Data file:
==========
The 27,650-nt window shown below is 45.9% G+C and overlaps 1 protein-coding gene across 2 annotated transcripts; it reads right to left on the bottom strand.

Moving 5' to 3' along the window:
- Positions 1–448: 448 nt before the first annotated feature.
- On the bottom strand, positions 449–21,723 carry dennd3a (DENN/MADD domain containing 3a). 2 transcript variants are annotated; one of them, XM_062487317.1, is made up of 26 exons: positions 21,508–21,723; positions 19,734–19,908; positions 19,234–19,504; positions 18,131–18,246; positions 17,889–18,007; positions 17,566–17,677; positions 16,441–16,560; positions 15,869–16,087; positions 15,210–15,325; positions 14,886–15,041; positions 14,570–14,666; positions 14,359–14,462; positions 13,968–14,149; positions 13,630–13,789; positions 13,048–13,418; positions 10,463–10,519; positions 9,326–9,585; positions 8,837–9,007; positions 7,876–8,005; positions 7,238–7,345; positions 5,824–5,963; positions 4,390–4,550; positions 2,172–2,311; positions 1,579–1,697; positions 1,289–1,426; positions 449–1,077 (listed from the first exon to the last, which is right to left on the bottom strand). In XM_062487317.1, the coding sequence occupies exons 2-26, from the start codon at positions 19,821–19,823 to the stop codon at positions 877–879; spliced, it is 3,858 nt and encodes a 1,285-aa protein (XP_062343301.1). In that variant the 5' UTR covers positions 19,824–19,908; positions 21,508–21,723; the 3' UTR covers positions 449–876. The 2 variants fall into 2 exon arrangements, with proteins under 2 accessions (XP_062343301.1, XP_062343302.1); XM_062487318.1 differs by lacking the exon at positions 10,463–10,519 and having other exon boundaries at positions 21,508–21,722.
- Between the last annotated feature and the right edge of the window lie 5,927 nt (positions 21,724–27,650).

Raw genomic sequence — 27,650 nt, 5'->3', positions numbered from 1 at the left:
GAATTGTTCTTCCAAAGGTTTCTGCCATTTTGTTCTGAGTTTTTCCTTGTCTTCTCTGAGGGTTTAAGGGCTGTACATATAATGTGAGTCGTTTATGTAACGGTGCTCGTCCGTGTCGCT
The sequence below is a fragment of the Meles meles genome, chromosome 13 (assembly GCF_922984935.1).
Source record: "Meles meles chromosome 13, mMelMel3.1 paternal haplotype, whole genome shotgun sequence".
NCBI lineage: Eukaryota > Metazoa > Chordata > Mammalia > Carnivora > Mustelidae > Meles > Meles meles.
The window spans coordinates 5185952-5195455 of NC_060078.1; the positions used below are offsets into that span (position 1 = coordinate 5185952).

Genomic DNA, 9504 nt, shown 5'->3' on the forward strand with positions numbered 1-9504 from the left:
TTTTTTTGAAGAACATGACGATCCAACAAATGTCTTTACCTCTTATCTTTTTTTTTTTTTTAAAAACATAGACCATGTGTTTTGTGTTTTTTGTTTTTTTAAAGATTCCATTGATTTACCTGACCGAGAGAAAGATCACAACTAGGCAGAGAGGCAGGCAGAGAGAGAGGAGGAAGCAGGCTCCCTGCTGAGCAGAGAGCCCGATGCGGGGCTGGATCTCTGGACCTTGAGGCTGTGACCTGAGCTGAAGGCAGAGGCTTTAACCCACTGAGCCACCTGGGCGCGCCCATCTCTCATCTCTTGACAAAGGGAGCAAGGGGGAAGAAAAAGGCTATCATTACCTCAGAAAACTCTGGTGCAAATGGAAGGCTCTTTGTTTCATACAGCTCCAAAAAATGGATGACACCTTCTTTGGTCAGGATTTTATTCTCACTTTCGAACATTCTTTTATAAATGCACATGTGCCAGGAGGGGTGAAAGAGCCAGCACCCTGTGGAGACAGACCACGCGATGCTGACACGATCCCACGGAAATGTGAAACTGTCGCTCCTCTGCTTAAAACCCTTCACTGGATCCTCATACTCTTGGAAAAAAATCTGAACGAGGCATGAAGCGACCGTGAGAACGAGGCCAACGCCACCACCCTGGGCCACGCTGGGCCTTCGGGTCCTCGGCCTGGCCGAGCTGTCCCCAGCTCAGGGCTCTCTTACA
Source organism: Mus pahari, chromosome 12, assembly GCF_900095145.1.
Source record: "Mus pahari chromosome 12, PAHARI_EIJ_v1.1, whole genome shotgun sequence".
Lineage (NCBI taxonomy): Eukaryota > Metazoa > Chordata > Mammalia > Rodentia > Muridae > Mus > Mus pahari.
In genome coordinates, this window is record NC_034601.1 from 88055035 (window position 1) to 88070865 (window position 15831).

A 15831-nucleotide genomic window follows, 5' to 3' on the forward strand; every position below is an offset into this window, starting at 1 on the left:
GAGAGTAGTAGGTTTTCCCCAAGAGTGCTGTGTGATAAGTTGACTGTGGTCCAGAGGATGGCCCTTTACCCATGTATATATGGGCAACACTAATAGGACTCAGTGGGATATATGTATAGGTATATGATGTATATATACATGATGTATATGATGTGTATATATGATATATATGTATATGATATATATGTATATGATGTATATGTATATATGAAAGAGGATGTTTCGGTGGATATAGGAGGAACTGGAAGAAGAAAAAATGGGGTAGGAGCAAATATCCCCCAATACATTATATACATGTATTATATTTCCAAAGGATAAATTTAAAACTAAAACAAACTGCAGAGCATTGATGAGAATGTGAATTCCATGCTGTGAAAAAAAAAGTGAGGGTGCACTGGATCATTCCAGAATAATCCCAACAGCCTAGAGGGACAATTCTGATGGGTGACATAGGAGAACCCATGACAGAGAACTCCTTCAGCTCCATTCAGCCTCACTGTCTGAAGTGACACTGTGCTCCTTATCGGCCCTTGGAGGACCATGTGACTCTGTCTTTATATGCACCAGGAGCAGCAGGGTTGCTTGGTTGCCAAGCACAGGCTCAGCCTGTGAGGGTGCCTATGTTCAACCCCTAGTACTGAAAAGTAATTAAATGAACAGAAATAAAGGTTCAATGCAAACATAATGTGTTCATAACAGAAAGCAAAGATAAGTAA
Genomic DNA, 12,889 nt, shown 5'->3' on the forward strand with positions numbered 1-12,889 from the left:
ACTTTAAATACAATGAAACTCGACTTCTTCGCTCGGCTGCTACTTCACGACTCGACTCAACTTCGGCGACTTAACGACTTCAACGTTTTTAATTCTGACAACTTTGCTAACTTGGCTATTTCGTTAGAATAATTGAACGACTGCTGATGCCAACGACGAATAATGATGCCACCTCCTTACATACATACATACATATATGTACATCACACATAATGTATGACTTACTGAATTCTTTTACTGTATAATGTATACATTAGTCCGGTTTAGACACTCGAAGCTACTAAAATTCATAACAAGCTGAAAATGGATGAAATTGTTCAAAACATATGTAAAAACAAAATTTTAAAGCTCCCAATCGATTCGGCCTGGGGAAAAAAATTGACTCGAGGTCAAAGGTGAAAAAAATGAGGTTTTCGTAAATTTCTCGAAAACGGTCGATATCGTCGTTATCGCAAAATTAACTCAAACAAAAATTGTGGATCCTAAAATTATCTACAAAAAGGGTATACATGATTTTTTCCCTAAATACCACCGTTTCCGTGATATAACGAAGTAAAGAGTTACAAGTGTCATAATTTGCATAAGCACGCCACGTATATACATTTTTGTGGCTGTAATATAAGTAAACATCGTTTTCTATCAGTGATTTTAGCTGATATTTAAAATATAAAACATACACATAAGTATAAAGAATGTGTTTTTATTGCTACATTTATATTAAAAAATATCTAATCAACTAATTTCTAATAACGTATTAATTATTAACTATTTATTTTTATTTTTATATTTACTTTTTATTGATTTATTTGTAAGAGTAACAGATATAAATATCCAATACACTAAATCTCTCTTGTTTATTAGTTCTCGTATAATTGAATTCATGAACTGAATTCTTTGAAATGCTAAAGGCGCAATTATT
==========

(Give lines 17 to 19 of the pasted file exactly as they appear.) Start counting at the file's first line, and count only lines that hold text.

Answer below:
In genome coordinates, this window is record NC_034601.1 from 88055035 (window position 1) to 88070865 (window position 15831).

A 15831-nucleotide genomic window follows, 5' to 3' on the forward strand; every position below is an offset into this window, starting at 1 on the left:
GAGAGTAGTAGGTTTTCCCCAAGAGTGCTGTGTGATAAGTTGACTGTGGTCCAGAGGATGGCCCTTTACCCATGTATATATGGGCAACACTAATAGGACTCAGTGGGATATATGTATAGGTATATGATGTATATATACATGATGTATATGATGTGTATATATGATATATATGTATATGATATATATGTATATGATGTATATGTATATATGAAAGAGGATGTTTCGGTGGATATAGGAGGAACTGGAAGAAGAAAAAATGGGGTAGGAGCAAATATCCCCCAATACATTATATACATGTATTATATTTCCAAAGGATAAATTTAAAACTAAAACAAACTGCAGAGCATTGATGAGAATGTGAATTCCATGCTGTGAAAAAAAAAGTGAGGGTGCACTGGATCATTCCAGAATAATCCCAACAGCCTAGAGGGACAATTCTGATGGGTGACATAGGAGAACCCATGACAGAGAACTCCTTCAGCTCCATTCAGCCTCACTGTCTGAAGTGACACTGTGCTCCTTATCGGCCCTTGGAGGACCATGTGACTCTGTCTTTATATGCACCAGGAGCAGCAGGGTTGCTTGGTTGCCAAGCACAGGCTCAGCCTGTGAGGGTGCCTATGTTCAACCCCTAGTACTGAAAAGTAATTAAATGAACAGAAATAAAGGTTCAATGCAAACATAATGTGTTCATAACAGAAAGCAAAGATAAGTAA